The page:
Minnesota Bureau of Criminal Apprehension Under Fire: Part I – A Sketchy Past

Posted On May 08, 2019 Charles Ramsay

Prosecutors have criticized the actions of the Minnesota Bureau of Criminal Apprehension (BCA) for several years, slamming the agency’s lack of competence. Recent examples include some big ones: Ramsey County Attorney John Choi revealed that the BCA was unable to recover a key piece of evidence in the 2016 fatal shooting of Philando Castile; Assistant Hennepin County Attorneys Amy Sweasy and Patrick Lofton openly criticized the integrity of the BCA’s work and did their boss, Mike Freeman, for the BCA’s bungling of the Noor case. What's not surprising is that our new governor is “looking into” the BCA’s competency -- it's that it took this long for someone to start looking in the first place.

Sadly, it took several police shootings of innocent people before government officials began to question the BCA’s bias, competency and independence. This is a particular sore spot for us, because we’ve been raising these complaints for years!


1.     In 2010 we highlighted that the BCA was using junk science by using urine testing to determine alcohol concentration. “[T]he folks at the Minnesota Bureau of Criminal Apprehension (BCA) stand nearly alone in continuing to use this junk science to put people behind bars.” 

2.     In 2008 the BCA ignored our challenges to the integrity of their breath test instrument, claiming there was no need to allow us to independently review the Intoxilyzer 5000 software because it had conducted a "validation study." “The Minnesota Bureau of Criminal Apprehension claims the software is not relevant or necessary when ascertaining whether a particular breath test machine gives results that are valid, reliable .

3.     Unsurprisingly, that same year we discovered the BCA knew all along the software was broken, at the same time they were fighting us over our demand to independently review the software with our own experts. “Minnesota's Intoxilyzer 5000 displays a driver's alcohol results on its LED readout, yet sporadically records a higher result on the final test record." The state discovered this and other fatal defects (including the fact that the machine was erroneously reporting that people had "refused to submit to testing,") after hastily installing the current Intoxilyzer software in 2005. The BCA documented all of these critical errors in an email it sent to the manufacturer -- NOT to the public.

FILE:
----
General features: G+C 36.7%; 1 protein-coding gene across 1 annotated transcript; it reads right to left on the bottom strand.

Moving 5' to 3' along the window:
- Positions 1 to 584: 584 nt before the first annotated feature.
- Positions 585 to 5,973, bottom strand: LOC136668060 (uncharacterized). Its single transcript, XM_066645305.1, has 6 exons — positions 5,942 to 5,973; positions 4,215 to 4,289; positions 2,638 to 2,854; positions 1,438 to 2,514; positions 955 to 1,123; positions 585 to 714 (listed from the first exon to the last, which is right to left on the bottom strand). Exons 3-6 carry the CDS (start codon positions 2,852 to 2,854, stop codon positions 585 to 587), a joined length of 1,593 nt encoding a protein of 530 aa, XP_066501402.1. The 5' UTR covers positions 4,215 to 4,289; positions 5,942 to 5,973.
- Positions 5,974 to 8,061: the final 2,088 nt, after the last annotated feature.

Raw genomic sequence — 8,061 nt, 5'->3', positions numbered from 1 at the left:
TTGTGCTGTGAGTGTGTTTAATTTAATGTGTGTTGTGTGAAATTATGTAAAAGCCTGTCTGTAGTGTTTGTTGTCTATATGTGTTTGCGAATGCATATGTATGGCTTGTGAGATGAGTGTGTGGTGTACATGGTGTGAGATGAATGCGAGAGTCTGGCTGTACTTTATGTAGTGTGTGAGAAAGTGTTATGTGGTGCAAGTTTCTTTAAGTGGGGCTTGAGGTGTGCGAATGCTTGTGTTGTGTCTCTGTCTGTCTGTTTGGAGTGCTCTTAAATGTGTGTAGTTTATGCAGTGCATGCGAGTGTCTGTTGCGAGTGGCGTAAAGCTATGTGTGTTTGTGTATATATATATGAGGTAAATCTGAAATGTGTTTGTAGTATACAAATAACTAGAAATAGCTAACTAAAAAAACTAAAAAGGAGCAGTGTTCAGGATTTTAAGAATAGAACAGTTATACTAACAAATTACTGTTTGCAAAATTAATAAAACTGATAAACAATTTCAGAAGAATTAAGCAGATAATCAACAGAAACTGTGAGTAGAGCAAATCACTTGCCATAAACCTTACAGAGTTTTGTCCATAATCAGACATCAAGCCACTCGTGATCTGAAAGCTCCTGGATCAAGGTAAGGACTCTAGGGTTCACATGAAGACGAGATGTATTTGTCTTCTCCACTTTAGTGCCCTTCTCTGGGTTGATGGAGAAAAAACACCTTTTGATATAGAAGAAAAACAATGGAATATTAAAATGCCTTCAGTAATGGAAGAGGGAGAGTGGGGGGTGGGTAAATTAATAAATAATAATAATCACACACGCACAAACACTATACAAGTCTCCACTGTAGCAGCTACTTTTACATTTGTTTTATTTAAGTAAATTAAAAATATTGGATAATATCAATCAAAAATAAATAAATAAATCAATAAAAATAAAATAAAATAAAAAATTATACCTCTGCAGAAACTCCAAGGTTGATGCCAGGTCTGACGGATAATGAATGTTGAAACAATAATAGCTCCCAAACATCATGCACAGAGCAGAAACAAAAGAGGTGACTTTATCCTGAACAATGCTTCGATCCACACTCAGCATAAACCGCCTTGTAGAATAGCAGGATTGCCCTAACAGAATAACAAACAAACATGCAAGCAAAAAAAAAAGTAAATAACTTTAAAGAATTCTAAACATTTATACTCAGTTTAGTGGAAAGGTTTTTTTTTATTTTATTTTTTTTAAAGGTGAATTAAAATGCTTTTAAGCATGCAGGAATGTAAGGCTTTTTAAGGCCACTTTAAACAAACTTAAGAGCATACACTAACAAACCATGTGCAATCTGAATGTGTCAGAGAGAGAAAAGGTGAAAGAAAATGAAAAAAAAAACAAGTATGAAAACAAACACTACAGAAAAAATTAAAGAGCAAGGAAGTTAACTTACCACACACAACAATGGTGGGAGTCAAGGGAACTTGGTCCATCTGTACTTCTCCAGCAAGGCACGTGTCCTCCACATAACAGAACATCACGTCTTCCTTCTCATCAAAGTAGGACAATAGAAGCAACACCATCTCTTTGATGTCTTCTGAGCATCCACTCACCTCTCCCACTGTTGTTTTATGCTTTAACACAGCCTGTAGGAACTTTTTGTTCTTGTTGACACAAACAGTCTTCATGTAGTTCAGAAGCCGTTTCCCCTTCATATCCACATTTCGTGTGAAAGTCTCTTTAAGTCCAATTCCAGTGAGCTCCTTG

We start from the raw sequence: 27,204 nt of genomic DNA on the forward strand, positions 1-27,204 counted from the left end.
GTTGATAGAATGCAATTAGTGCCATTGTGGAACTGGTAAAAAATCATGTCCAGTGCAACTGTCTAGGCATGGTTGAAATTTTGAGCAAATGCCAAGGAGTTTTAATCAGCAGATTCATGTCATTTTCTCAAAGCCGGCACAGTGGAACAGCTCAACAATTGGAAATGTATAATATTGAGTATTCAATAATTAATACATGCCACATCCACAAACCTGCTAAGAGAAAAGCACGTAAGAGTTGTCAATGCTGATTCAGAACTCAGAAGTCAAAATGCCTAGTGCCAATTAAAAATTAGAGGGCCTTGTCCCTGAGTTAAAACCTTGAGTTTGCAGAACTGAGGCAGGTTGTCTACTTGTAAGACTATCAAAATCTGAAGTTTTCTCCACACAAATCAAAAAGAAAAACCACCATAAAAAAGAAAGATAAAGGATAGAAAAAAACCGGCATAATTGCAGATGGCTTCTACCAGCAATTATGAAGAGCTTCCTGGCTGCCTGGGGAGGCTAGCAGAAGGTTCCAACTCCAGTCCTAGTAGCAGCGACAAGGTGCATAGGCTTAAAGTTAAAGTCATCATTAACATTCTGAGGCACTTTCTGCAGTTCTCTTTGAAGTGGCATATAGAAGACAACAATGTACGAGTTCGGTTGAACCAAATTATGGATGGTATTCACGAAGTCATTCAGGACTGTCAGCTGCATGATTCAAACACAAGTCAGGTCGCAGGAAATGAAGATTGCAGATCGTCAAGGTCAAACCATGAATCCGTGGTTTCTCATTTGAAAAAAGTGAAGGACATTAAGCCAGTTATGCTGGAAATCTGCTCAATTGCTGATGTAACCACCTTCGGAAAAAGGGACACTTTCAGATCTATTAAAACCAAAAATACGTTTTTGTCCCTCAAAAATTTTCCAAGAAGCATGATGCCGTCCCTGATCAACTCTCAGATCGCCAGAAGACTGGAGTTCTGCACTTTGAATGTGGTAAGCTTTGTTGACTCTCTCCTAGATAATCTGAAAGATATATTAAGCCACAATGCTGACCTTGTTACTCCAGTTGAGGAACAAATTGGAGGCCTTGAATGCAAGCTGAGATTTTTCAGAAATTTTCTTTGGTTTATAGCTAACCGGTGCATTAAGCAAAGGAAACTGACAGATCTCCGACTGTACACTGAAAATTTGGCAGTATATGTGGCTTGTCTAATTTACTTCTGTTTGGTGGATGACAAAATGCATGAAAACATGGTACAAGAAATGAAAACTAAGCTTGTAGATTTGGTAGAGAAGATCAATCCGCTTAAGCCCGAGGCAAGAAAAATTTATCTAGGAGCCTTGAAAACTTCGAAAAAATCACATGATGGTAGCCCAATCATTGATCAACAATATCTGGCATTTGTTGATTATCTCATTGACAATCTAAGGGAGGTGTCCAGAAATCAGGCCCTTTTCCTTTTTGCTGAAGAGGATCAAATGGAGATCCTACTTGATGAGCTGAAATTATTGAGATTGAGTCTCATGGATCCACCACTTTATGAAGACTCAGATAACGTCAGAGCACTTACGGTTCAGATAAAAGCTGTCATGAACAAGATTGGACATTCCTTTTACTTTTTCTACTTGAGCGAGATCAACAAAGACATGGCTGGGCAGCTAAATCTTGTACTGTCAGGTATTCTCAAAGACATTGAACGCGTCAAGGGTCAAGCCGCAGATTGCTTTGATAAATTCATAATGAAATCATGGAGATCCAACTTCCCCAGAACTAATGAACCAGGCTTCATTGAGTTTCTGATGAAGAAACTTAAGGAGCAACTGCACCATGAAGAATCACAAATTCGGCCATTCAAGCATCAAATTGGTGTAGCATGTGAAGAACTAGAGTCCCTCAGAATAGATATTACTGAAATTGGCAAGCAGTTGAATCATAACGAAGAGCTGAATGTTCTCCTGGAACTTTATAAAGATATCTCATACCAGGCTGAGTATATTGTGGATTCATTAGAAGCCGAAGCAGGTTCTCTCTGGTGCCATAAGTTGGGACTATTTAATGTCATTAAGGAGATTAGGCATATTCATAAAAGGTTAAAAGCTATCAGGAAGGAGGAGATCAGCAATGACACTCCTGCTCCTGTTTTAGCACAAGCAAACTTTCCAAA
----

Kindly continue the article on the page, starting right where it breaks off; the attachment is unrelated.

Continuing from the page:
4.   In 2016 we pushed -- far harder than we should have needed to -- to get the BCA to release their data regarding inaccuracies in their new fleet of breath testing instruments. “[W]hy breath tests are law enforcement's preferred method of alcohol testing, the flaws in Minnesota's current breath test scheme, and the BCA's attempt to avoid fundamental scientific practices for breath tests.” 

This should not surprise anyone given the relationship between The Minnesota Bureau of Criminal Apprehension and police. The BCA website concedes the lack of independence and touts its relationship with law enforcement.

“The Bureau of Criminal Apprehension (BCA) provides investigative and specialized law enforcement services to prevent and solve crimes in partnership with law enforcement, public safety and criminal justice agencies. Services include criminal justice training and development, forensic laboratory analysis, criminal histories and investigations.”


This isn't even a problem that is isolated to the BCA; other labs in Minnesota have been exposed as well. In 2012, Christine Funk and Lauri Traub exposed the St. Paul Forensic Crime Lab to such a degree that the lab was actually shut down permanently. The Pioneer Press characterized the work of this lab (once they had been exposed) as “slapdash science.” 

In 2010 we exposed Minnesota’s Tri-County Lab (Wright, Sherburne and Anoka Counties) for reporting urine test results 50% higher than the actual measurement. 


But wait . . . there's more. The fact is that lab issues like these are not limited to the BCA, nor just to Minnesota. For decades horror stories from around the country have surfaced. In 2017 Massachusetts dropped more than 20,000 convictions and closed its lab after a massive lab scandal was exposed. Then there was the incidents in Austin and Houston, Texas. New Jersey has had its own problems with their crime lab, and so has the Colorado crime lab. Which means it should not be a surprise to find out that prosecutors themselves are getting caught up in issues with government-friendly crime lab issues or that these crime labs are going so far as to try and cover up their own mistakes with breath testing

And these are just a sample of incidents that were exposed, many times through the tireless work of defense attorneys. Would it surprise you that many others go unnoticed?

In our next blog, we'll address something we've been advocating for decades – reforming the Minnesota BCA into a truly independent organization that actually seeks the unbiased truth. We’ll discuss what top scientists recommend, and some of the less-than-obvious barriers that hider the formation of a truly independent lab.

This is important stuff. 

Daniel Koewler